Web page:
It doesn't matter why or how, but this year's family Thanksgiving just kind of fell through. So, after taking in the increasingly mediocre Macy's Thanksgiving Day Parade on TV--seriously, why does it have to stop every two minutes for some lame song?--my lovely wife and I finally decided to have Thanksgiving dinner at that great American institution, the Old Country Buffet.
That turned out to be a superb decision. For $12 each, we feasted on an unlimited buffet of traditional Thanksgiving fare as well as on a wide range of desserts (and I do mean a wide range--I ate five, and I am now something of a "wide range" myself). There was turkey (of course), along with roast beef, candied yams (more or less sweet potatoes with melted marshmallows, in case some of you aren't familiar with yams), mashed potatoes with gravy, cornbread stuffing (absolutely amazing), soft rolls with real butter, corn, and all sorts of green vegetables--but I don't remember having any of those.
The crowd was interesting, too. First, there was a crowd; the place was packed around 1 pm. Granted, we hated that anybody had to work on Thanksgiving, but the staff was friendly and didn't seem to mind too much being there, for what it's worth. (I suppose nobody really minds having a job right now.) Anyway, the folks populating the OCB represented just about every segment of American society--except, maybe, the super-rich, but who really sees them, anyway?
Everybody else was there--people of all sorts of ethnic backgrounds and origins; folks from a pretty wide spectrum of social classes, from what we could tell (although it is hard to judge such things on appearances); big families going all out and celebrating Thanksgiving dinner; couples like us just out for a massive holiday meal; old folks; kids; people of girth; skinny folks (although the larger folks won the day, it must be said--no surprise at a buffet that doesn't exactly specialize in organic bean sprouts)...pretty much any kind of American I could imagine, save maybe those with names like Gates or Trump. And if Bill and Donald weren't there, they don't know what they were missing.
The rest of the day just kind of floated by. There was a nap, perhaps fairly long--who was keeping track? There were phone chats with parents and friends, although, sadly, there was no face-to-face contact with family due to illness (FYI, we're not the ones who are sick--and we certainly hope everybody gets better soon) and other circumstances. That was a bit of a downer, Thanksgiving being a family holiday and all...but my lovely bride and I made our own memories with our OCB experience, which was a holiday treat in its own way. And then, of course, there was Dallas 24, Oakland 7--a nice, secure Thanksgiving victory for the old hometown 'Boys on the day when I love watching them play most.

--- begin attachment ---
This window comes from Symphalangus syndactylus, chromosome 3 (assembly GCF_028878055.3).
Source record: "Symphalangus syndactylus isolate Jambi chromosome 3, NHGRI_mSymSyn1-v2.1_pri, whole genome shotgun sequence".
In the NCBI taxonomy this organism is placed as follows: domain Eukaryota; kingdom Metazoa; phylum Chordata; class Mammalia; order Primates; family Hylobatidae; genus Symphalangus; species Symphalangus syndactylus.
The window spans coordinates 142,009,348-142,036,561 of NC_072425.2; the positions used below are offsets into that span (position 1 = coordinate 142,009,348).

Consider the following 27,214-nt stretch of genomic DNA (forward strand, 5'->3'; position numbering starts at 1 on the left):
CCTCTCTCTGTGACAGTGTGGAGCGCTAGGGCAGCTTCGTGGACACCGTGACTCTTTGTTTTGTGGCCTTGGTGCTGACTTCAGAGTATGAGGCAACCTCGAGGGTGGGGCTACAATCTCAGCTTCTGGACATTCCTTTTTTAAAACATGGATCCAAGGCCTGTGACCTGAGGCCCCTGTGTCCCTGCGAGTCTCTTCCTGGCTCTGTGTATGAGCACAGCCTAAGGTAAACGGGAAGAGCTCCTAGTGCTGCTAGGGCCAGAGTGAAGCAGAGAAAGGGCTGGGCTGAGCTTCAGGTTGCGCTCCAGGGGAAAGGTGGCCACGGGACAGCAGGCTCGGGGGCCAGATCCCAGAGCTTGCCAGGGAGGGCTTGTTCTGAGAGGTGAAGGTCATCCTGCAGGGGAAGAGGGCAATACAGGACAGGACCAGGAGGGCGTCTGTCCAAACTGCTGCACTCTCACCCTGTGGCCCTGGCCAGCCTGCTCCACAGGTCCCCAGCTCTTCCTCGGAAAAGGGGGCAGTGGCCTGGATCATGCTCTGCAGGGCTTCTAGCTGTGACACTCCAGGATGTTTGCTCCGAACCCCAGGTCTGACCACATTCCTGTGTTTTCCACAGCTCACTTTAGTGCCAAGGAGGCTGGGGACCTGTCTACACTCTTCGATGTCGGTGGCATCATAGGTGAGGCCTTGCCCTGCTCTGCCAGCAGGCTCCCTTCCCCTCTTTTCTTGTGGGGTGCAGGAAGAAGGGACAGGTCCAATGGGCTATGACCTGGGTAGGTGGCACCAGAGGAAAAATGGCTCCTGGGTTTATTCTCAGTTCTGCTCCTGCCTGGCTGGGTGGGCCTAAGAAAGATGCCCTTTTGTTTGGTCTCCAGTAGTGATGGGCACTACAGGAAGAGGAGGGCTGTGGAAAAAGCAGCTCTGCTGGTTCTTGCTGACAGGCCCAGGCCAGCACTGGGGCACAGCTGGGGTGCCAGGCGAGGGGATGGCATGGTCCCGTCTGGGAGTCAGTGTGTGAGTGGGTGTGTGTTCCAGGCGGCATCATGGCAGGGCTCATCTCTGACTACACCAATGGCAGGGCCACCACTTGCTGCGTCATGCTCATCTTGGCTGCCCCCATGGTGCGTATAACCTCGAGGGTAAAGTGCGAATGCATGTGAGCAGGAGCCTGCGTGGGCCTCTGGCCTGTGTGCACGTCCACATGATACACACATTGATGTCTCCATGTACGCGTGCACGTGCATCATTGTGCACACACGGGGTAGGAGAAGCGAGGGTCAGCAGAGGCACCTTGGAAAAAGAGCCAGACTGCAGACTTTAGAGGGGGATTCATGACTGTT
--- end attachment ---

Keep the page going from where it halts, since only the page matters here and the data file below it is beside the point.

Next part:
Tomorrow, I suppose, the Christmas season begins (although my wife insists that it begins on Dec. 25--something about Advent or what not). With Christmas comes gift stress, incomprehensible traffic jams near my office (and the shopping areas near it) in Framingham, and general holiday fatigue. (Christmas does, though, bring a month of listening to the Kinks' masterpiece, Father Christmas, so that part is good.) Of course, we will celebrate the birth of Christ, which really is the reason Christians bother with Christmas in the first place. It can be hard, of course, to tune out the constant distractions of advertising and gift-buying and focus on God's gift to us. I'll do the best I can to do that this year...although I know that commercial Christmas will find a few ways to annoy me somehow.
For today, though, there is (or was--it's past 10pm now) Thanksgiving, my favorite holiday. The most American of holidays, we celebrated it in the most American of ways--by stuffing ourselves at an all-you-can-eat buffet. And it was fantastic. We were patriots today, great American heroes, preservers of the culture and evangelists for our American way of life. I say this without a hint of irony: God bless America, and a happy Thanksgiving to all.